Mysterylights Group Message 0267

Subject: Fwd = Orbiting astronaut sees mystery lights
From: Frits Westra <fw-nx@...>
Date: 01 Nov 2003 22:11

Orbiting astronaut sees mystery lights,9865,1073527,00.html

Thursday October 30, 2003
The Guardian

Astronaut Ed Lu returned on Monday from a six-month tour as science 
officer on the international space station with loads of memories and at 
least one nagging puzzle: what caused the mysterious flashes of light he 
saw while studying the Earth's aurora from orbit?

Lu, who was a research astrophysicist before becoming an astronaut in 
1994, estimates that he spent 100 hours watching the northern and southern 
lights during half a year in space. The auroral light show, which takes 
place well below the station's 380km altitude, shimmers and pulses 
depending on natural variations in incoming solar particles trapped by the 
Earth's magnetic field.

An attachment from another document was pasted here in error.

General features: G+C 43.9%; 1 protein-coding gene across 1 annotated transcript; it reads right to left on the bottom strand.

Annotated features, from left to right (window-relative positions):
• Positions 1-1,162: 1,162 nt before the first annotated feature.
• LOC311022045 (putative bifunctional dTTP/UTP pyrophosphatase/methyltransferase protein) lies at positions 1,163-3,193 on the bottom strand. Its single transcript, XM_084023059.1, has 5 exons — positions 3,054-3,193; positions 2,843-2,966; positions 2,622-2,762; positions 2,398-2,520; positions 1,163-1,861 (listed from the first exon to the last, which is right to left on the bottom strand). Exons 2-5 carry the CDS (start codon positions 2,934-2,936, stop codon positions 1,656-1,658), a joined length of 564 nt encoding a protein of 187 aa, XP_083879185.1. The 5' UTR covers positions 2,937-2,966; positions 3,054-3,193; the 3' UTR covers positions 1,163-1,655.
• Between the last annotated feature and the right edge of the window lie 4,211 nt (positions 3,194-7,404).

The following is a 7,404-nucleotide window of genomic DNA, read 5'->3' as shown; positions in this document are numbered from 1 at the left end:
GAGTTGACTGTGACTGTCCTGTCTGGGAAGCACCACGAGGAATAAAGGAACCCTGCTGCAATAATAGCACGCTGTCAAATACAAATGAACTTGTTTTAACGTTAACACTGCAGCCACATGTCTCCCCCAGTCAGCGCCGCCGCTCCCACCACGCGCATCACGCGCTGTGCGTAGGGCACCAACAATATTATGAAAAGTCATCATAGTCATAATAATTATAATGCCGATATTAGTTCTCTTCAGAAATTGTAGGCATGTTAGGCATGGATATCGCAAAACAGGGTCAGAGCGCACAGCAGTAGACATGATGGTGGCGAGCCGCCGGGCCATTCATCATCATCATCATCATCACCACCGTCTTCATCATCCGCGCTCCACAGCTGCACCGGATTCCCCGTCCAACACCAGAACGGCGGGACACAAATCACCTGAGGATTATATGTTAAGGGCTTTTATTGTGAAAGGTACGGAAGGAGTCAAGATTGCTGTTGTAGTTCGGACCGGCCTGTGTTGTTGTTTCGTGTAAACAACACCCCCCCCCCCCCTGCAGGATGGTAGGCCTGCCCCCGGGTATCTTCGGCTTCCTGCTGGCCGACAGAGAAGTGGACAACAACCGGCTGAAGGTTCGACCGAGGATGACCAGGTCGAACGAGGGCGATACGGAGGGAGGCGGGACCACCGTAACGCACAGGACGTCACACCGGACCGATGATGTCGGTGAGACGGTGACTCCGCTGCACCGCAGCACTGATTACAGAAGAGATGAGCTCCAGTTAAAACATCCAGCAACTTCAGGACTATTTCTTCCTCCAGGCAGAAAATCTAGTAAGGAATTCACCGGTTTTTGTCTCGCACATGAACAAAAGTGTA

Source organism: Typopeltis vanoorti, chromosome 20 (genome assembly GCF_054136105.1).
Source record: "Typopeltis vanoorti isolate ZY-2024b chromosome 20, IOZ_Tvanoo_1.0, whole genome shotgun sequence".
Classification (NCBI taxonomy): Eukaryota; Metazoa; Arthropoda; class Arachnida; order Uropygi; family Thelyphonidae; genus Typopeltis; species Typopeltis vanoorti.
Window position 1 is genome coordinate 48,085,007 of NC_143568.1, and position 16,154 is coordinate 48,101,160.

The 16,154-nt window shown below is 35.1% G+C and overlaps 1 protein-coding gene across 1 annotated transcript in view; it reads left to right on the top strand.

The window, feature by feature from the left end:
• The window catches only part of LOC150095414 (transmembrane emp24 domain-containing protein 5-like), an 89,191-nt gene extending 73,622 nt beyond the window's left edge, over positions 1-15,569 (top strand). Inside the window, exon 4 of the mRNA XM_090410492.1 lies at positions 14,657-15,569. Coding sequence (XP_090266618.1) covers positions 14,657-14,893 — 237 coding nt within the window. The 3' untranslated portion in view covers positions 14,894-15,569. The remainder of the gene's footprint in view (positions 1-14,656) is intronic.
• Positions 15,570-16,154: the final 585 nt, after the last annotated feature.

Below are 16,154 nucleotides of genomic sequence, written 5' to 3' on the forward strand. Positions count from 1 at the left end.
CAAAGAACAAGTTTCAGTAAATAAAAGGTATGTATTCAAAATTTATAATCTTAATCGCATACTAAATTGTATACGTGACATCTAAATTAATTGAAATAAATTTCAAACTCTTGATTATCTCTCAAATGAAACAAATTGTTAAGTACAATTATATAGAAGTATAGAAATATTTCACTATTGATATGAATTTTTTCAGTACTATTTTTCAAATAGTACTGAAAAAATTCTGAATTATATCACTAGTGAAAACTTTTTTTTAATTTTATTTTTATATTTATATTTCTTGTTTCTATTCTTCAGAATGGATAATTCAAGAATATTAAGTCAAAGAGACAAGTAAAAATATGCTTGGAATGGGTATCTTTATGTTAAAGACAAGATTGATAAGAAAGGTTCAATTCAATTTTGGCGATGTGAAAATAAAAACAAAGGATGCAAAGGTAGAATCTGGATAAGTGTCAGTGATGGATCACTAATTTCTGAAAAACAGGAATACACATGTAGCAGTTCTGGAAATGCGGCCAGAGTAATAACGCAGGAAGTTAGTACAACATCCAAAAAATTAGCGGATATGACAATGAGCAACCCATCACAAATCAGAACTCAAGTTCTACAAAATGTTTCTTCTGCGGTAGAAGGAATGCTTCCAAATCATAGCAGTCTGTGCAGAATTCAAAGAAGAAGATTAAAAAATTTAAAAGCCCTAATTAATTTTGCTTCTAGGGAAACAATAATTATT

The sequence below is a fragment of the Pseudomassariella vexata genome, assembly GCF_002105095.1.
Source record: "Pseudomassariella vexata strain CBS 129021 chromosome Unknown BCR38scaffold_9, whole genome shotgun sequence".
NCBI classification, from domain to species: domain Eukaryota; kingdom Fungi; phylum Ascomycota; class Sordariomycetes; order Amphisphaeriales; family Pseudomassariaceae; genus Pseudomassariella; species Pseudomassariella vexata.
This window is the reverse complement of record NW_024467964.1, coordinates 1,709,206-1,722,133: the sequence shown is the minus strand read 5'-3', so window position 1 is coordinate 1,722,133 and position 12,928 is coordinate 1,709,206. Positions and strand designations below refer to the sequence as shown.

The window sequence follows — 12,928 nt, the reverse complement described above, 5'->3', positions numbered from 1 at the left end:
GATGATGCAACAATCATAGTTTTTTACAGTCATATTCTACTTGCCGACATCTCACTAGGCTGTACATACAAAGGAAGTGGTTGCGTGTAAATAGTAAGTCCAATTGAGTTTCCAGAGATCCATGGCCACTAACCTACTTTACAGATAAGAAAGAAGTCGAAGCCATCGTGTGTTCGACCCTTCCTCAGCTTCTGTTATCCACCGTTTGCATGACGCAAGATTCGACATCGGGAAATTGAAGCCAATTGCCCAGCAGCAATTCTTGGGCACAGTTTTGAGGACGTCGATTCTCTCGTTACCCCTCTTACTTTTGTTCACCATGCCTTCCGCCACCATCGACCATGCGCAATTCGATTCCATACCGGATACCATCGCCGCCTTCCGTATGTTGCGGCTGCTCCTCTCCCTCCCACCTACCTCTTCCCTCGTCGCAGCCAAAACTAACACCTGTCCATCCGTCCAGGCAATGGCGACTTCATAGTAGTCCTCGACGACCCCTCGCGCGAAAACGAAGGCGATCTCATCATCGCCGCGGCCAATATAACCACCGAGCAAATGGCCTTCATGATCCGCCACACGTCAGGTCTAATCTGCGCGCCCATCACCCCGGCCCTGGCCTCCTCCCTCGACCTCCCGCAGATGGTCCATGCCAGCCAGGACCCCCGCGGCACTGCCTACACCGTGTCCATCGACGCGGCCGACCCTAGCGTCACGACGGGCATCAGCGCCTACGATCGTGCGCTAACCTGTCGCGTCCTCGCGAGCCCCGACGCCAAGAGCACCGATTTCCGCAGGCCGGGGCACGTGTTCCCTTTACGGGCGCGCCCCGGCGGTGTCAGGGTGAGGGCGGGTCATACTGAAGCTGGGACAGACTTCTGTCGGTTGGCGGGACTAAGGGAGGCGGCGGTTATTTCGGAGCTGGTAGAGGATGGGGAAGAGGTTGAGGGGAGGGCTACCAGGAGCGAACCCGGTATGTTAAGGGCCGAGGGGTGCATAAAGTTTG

On three occasions - July 11, September 24 and October 12 - Lu saw 
something markedly different: flashes as bright as the brightest stars, 
which lasted only a second then blinked off again. In one instance, he 
called crew-mate Yuri Malenchenko over to the window to see the bursts. Lu 
says they appeared very different from the random but harmless retinal 
flashes that many astronauts experience when heavy cosmic rays hit their 

Given his limited time and ability to research the problem in space, Lu 
has tried to rule out other obvious explanations. The flashes weren't like 
sun glint from dust particles outside the station, which rotate and last 
longer than a second. Nor were they meteors, which look like linear 
streaks. Viewing conditions were wrong for a satellite or other artificial 
object. They only appeared in the direction of the aurora. And Lu checked 
weather maps, which showed no lightning storms below at the time of his 
observations. All of which leads him to the tentative conclusion that he 
saw some previously unreported pheno-menon associated with the aurora. © Guardian Newspapers Limited 2003

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